Alain Lemaire is a quantitative marketing researcher. He works in the areas of Social Media, Crowdfunding, News Media, and Recommendation Engines. These areas are rich in data, primarily rich in unstructured data, and are largely unexplored in the marketing field. To study these domains, he uses tools from Machine Learning, Bayesian Statistics, and Econometric.


Tesary Lin

Booth School of Business, University of Chicago

Wednesday, October 30th, 2019
1:00 PM – 2:30 PM
Armstrong, 260

"Valuing Intrinsic and Instrumental Preferences for Privacy"


In this paper, I propose a framework for understanding why and to what extent people value their privacy. In particular, I distinguish between two motives for protecting privacy: the intrinsic motive, that is, a “taste” for privacy; and the instrumental motive, which reflects the expected economic loss from revealing one’s “type” specific to the transactional environment. Distinguishing between the two preference components not only improves the measurement of privacy preferences across contexts, but also plays a crucial role in developing inferences based on data voluntarily shared by consumers. Combining a two-stage experiment and a structural model, I measure the dollar value of revealed preference corresponding to each motive, and examine how these two motives codetermine the composition of consumers choosing to protect their personal data. The compositional differences between consumers who withhold and who share their data strongly influence the quality of firms’ inference on consumers and their subsequent managerial decisions. Counterfactual analysis investigates strategies firms can adopt to improve their inference: Ex ante, firms can allocate resources to collect personal data where their marginal value is the highest. Ex post, a consumer’s data-sharing decision per se contains information that reflects how consumers self-select into data sharing, and improves aggregate-level managerial decisions. Firms can leverage this information instead of imposing arbitrary assumptions on consumers not in their dataset.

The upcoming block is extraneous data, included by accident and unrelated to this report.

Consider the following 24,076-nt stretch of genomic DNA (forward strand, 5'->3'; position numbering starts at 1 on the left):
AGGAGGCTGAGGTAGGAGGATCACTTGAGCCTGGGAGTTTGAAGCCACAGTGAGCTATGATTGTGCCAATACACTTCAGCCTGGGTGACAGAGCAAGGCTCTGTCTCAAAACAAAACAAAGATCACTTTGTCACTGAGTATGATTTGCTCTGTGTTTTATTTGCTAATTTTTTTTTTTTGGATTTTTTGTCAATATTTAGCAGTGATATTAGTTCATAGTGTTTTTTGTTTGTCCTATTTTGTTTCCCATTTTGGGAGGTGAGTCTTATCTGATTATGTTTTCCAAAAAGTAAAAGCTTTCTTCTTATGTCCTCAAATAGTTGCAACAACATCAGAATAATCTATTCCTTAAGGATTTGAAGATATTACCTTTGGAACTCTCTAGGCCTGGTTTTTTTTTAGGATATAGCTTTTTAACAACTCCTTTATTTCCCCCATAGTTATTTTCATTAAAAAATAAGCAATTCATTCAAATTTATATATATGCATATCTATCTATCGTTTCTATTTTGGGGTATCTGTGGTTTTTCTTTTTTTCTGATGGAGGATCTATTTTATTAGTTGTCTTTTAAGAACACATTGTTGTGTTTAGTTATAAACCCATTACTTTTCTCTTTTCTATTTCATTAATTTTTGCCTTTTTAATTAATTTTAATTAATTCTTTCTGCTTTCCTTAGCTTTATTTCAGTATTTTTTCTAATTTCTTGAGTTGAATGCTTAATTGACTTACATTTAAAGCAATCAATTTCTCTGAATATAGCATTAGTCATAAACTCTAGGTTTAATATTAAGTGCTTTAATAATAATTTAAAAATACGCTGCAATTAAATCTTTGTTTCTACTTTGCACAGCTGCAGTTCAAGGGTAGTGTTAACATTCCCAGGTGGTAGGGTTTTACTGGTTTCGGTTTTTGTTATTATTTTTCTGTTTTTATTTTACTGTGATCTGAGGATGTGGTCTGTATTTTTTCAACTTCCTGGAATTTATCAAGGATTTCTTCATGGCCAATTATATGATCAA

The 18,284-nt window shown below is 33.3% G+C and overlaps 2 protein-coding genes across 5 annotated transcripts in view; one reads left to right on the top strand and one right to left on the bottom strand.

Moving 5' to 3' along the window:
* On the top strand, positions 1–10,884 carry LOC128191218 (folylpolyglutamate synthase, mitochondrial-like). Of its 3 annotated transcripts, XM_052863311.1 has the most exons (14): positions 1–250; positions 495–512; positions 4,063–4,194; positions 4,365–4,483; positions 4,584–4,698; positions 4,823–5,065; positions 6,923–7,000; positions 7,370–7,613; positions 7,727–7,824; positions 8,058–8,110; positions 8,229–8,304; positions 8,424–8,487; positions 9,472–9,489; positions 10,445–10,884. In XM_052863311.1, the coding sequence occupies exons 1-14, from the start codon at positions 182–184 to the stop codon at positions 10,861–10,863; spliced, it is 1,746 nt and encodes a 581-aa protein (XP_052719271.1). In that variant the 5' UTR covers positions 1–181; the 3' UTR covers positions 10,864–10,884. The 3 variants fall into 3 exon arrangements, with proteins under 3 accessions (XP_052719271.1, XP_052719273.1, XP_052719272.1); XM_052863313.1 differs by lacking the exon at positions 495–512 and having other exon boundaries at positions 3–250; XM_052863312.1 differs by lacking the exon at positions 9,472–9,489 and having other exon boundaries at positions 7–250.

Tesary is a PhD candidate in quantitative marketing at the University of Chicago Booth School of Business. Her research focuses on how information and data moderate the relationship between firms and consumers. Her recent projects examine consumer privacy preferences, the impact of privacy policies, and analytics tools that adapt to the modern information environment.

David Yermack

New York University, Stern School of Management

Thursday, May 16, 2019
10:30 am -12:00 pm
Bronfman Bldg. Room 410

"Initial Coin Offerings: Financing Growth with Cryptocurrency Token Sales"


Initial coin offerings (ICOs) have emerged as a new mechanism for entrepreneurial finance, with parallels to initial public offerings, venture capital, and pre-sale crowdfunding. In a sample of more than 1,500 ICOs that collectively raise $12.9 billion, we examine which issuer and ICO characteristics predict success, measured using real outcomes (employment and issuer failure) and financial outcomes (token liquidity and volume). Success is associated with disclosure, credible commitment to the project, and quality signals. An instrumental variables analysis finds that ICO token exchange listing causes higher future employment, indicating that access to liquidity has important real consequences for the enterprise.

Rafael Pass

New York University, Stern School of Management, Cornell University

Friday, May 10, 2019
10:30 am -12:00 pm
Bronfman Bldg. Room 310

"The Blockchain Protocol: Analysis and Challenges"


We present an overview and analysis of Nakamoto’s famous blockchain protocol which underlies the Bitcoin cryptocurrency, demonstrating that the protocol satisfies some desirable security properties, assuming that a majority of the participants are honest (and as long as the parameters of the protocol are appropriate set as a function of the communication network). We next investigate challenges associated with Nakamoto’s protocol—game-theoretic stability and “wasteful” proof of work—and present new blockchain protocols that overcome them.

Bobbie Cochrane

Senior Technical Lead for Blockchain Capital Market Solutions at IBM

Tuesday, April 16, 2019
11:30 AM – 1:00 PM
Bronfman Bldg. Room 410
IBM Blockchain


Bobbie Cochrane is an experienced Senior Research Scientist with a demonstrated history of working in the information technology and services industry. Her research involves Blockchain, Scalability, IBM DB2,Cloud, Computer Science, and Enterprise Software.